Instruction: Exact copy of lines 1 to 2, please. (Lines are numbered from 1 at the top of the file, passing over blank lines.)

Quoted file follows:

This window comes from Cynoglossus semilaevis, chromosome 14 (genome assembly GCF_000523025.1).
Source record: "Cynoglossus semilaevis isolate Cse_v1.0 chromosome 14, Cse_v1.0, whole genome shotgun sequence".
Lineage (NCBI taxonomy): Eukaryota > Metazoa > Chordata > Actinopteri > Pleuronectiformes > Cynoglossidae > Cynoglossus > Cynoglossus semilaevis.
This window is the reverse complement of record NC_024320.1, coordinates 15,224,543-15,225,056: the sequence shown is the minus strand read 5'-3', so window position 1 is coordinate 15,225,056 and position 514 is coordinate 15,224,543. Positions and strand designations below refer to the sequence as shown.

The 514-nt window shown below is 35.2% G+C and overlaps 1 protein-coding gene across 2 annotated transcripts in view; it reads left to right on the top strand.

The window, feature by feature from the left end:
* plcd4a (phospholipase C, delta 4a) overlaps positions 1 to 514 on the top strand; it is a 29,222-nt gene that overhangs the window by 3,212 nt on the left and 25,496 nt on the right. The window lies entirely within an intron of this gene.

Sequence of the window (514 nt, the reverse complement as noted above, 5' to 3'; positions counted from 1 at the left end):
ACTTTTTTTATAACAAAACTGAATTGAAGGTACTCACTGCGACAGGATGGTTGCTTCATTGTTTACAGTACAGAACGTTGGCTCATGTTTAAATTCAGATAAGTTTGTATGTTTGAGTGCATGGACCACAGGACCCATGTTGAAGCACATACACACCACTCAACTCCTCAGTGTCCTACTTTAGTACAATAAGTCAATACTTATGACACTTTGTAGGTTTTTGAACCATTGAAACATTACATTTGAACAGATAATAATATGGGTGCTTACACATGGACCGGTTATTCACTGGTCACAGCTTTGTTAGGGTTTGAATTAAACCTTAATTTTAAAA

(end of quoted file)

This window comes from Cynoglossus semilaevis, chromosome 14 (genome assembly GCF_000523025.1).
Source record: "Cynoglossus semilaevis isolate Cse_v1.0 chromosome 14, Cse_v1.0, whole genome shotgun sequence".